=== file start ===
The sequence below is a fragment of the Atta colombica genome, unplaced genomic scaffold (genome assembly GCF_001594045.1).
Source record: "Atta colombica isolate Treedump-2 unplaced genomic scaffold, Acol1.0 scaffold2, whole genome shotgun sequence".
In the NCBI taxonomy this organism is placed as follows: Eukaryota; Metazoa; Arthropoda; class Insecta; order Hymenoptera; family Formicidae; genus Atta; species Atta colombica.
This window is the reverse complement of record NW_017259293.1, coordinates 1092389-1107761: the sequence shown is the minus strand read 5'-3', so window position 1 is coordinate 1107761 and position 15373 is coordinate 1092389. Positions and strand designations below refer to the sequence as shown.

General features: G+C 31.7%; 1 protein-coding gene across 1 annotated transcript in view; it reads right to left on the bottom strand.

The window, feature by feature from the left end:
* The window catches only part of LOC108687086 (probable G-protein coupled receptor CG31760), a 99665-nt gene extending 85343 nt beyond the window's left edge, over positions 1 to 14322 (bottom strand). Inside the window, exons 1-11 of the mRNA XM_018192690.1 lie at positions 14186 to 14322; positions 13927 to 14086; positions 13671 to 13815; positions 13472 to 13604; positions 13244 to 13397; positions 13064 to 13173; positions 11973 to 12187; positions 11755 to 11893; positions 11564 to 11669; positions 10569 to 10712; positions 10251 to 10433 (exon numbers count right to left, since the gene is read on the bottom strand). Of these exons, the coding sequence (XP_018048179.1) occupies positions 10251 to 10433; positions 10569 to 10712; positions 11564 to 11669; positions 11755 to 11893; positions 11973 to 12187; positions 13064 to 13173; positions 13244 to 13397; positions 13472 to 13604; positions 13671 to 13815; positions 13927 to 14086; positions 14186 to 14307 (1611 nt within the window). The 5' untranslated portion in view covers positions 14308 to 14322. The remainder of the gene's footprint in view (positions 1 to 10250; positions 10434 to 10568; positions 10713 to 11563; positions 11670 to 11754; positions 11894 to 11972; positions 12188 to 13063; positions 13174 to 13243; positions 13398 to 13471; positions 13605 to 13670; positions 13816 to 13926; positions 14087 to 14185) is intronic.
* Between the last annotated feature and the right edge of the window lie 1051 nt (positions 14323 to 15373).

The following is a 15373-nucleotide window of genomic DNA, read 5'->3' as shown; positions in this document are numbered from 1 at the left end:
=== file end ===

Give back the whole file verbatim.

The sequence below is a fragment of the Atta colombica genome, unplaced genomic scaffold (genome assembly GCF_001594045.1).
Source record: "Atta colombica isolate Treedump-2 unplaced genomic scaffold, Acol1.0 scaffold2, whole genome shotgun sequence".
In the NCBI taxonomy this organism is placed as follows: Eukaryota; Metazoa; Arthropoda; class Insecta; order Hymenoptera; family Formicidae; genus Atta; species Atta colombica.
This window is the reverse complement of record NW_017259293.1, coordinates 1092389-1107761: the sequence shown is the minus strand read 5'-3', so window position 1 is coordinate 1107761 and position 15373 is coordinate 1092389. Positions and strand designations below refer to the sequence as shown.

General features: G+C 31.7%; 1 protein-coding gene across 1 annotated transcript in view; it reads right to left on the bottom strand.

The window, feature by feature from the left end:
* The window catches only part of LOC108687086 (probable G-protein coupled receptor CG31760), a 99665-nt gene extending 85343 nt beyond the window's left edge, over positions 1 to 14322 (bottom strand). Inside the window, exons 1-11 of the mRNA XM_018192690.1 lie at positions 14186 to 14322; positions 13927 to 14086; positions 13671 to 13815; positions 13472 to 13604; positions 13244 to 13397; positions 13064 to 13173; positions 11973 to 12187; positions 11755 to 11893; positions 11564 to 11669; positions 10569 to 10712; positions 10251 to 10433 (exon numbers count right to left, since the gene is read on the bottom strand). Of these exons, the coding sequence (XP_018048179.1) occupies positions 10251 to 10433; positions 10569 to 10712; positions 11564 to 11669; positions 11755 to 11893; positions 11973 to 12187; positions 13064 to 13173; positions 13244 to 13397; positions 13472 to 13604; positions 13671 to 13815; positions 13927 to 14086; positions 14186 to 14307 (1611 nt within the window). The 5' untranslated portion in view covers positions 14308 to 14322. The remainder of the gene's footprint in view (positions 1 to 10250; positions 10434 to 10568; positions 10713 to 11563; positions 11670 to 11754; positions 11894 to 11972; positions 12188 to 13063; positions 13174 to 13243; positions 13398 to 13471; positions 13605 to 13670; positions 13816 to 13926; positions 14087 to 14185) is intronic.
* Between the last annotated feature and the right edge of the window lie 1051 nt (positions 14323 to 15373).

The following is a 15373-nucleotide window of genomic DNA, read 5'->3' as shown; positions in this document are numbered from 1 at the left end: